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Intelligence (re)defined
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   Author  Topic: Intelligence (re)defined  (Read 735 times)
David Lucifer
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Intelligence (re)defined
« on: 2005-07-30 18:22:58 »
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Allow me to propose a new (as far as I know) definition of intelligence:


Quote:
A system is intelligent to the extent that it can generate high quality choices and decisions.

It is always risky to attempt to redefine a widely-used term but I think it can be worthwhile if it leads to new insights while still capturing the connotations of previous definitions. Intelligence has been notoriously hard to define (it is an ongoing joke within the field of AI). But how can you hope to understand an intelligent system (let alone build one) if you can't even define it? I hope this new definition sheds some new light on some old questions: What kinds of entities are intelligent? How does one recognize or test for intelligence? Are there different kinds and domains of intelligence? Does it matter how something is intelligent, i.e. can something act intelligently but not actually be intelligent? How does consciousness figure in (if at all)? Can intelligence arise from non-intelligence? Is it an emergent behaviour? Are animals intelligent? Can a computer (program) be intelligent?

What do you think the answers are given the above definition?
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Dorian
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Re:Intelligence (re)defined
« Reply #1 on: 2005-08-11 08:56:01 »
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What kinds of entities are intelligent?

Under this definiton, it seems as if the majority of the animal and plant kingdoms are firmly grandfathered in, especially if we judge the quality of the decisions made by these entities by the survival of their respective species, as a whole.  Even to do that, however, I have to modify your definition:


Quote:
A system is intelligent to the extent that it can routinely generate high quality choices and decisions.

In the short term, it seems foolhardy to judge the intelligence of a system based on isolated incidents.  Perhaps the observer lacks enough of a context to perceive the quality of the decision, etc.  Also, otherwise "intelligent" (here, meaning educated) individuals have been known to make poor choices in isolated incidents.

So what is left?  Consider the following program:

Code:

#include <stdio.h>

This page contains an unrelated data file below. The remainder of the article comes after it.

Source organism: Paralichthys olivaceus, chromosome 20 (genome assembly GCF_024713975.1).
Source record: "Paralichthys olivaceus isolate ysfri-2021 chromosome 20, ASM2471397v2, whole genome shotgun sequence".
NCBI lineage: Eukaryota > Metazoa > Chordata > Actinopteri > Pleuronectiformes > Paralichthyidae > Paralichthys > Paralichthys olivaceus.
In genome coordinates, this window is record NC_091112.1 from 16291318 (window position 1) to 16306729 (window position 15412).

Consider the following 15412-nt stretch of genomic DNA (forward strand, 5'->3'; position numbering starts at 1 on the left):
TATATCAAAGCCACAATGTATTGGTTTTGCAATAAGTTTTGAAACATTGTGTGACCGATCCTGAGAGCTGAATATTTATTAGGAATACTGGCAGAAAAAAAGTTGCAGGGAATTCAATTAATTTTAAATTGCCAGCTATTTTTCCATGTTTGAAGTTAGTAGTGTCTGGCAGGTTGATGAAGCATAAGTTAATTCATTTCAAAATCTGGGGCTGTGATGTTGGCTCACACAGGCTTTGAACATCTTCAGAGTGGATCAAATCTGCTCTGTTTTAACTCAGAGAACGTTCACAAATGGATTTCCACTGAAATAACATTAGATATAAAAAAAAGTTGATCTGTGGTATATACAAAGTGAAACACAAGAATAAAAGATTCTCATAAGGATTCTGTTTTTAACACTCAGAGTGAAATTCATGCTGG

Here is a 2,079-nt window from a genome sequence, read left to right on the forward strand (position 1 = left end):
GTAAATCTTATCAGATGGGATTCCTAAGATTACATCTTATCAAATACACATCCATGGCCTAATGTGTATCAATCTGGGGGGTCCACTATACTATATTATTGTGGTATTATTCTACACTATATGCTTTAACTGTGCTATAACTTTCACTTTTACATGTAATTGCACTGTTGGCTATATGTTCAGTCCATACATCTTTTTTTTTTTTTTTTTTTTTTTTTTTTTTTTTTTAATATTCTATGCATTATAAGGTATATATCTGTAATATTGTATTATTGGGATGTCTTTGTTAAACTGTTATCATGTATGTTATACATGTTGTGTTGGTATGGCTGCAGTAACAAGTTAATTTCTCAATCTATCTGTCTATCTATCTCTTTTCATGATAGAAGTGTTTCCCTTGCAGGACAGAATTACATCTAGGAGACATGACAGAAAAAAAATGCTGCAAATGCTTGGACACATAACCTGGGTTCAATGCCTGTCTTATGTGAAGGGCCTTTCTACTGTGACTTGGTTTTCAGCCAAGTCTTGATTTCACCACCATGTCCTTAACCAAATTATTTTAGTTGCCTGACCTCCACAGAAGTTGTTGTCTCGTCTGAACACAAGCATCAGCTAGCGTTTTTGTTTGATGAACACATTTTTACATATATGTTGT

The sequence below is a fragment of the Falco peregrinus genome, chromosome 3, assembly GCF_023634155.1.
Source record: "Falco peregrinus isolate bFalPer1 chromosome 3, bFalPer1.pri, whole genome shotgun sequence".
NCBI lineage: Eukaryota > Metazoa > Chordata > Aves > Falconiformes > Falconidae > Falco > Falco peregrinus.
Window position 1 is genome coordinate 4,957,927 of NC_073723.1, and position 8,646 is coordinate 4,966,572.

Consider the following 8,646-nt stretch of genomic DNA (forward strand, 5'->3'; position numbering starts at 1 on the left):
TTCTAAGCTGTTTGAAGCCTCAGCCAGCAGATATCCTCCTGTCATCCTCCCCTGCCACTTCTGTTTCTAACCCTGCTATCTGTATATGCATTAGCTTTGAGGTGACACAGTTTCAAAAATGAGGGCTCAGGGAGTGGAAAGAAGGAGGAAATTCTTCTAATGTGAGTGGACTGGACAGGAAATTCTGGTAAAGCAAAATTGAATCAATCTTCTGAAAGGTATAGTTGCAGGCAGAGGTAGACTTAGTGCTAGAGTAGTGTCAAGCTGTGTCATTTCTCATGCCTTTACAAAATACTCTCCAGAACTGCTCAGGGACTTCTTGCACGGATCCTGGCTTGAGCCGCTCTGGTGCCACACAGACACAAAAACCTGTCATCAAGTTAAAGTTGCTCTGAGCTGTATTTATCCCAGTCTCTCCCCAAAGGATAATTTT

int main() {

  while (1) {
    char buf[80];
    scanf("%s", buf);
    printf("Yes.");
  }

  return 0;
}


Now you see why I modified the definition.  If we asked this program "Is Fermat's Last Theorem true?" we might be willing to judge it intelligent, when in fact further questioning would prove it to say the same of everything, even questions that cannot be answered with yes.

If we were to put this (and other programs like it, in general: finite state programs that return a finite number of responses for a finite number of categories of inputs) to a version of the Turing Test which, instead of testing for humanity, tested the program's ability to make choices, I feel a finite state method would fail.  There are more scenarios that can be imagined than are dreamt of in a programmer's philosophy, to paraphrase.

What I think may be sufficient, then, is for a being to be able to communicate a context.  When a meme is transmitted through a medium from one being to another, the context of the meme is the collection of enivronmental and psychological factors which allow one being (A) to 'understand' an interpretation of a meme which the other being (B) can derive A's meaning from.  If A and B have different contexts, B may misinterpret A's meme, and be infected with a different meme.  Further conversation between A and B may reveal this cognitive dissonance, allowing for A to reinterpret its conception of B's context, and vice versa.

The feedback between A and B is the important part.  Therefore, I speculate that a sort of cybernetic feedback loop within a computer program to guage the effects of its responses is necessary before declaring the program to be intelligent in the sense you have given.

Feedback loops like this can't happen in machines that are strictly Turing-complete (that is, are minimally-complete machines without other, user-friendly additions.)  The feedback comes when there is an open channel of communication between an intelligent judge and a being in question.

I'm curious, however, if a judge could accurately judge a being that it could not communicate with.  What do you think?
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David Lucifer
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Re:Intelligence (re)defined
« Reply #2 on: 2005-09-02 00:23:33 »
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Quote from: Dorian on 2005-08-11 08:56:01   

Now you see why I modified the definition.  If we asked this program "Is Fermat's Last Theorem true?" we might be willing to judge it intelligent, when in fact further questioning would prove it to say the same of everything, even questions that cannot be answered with yes.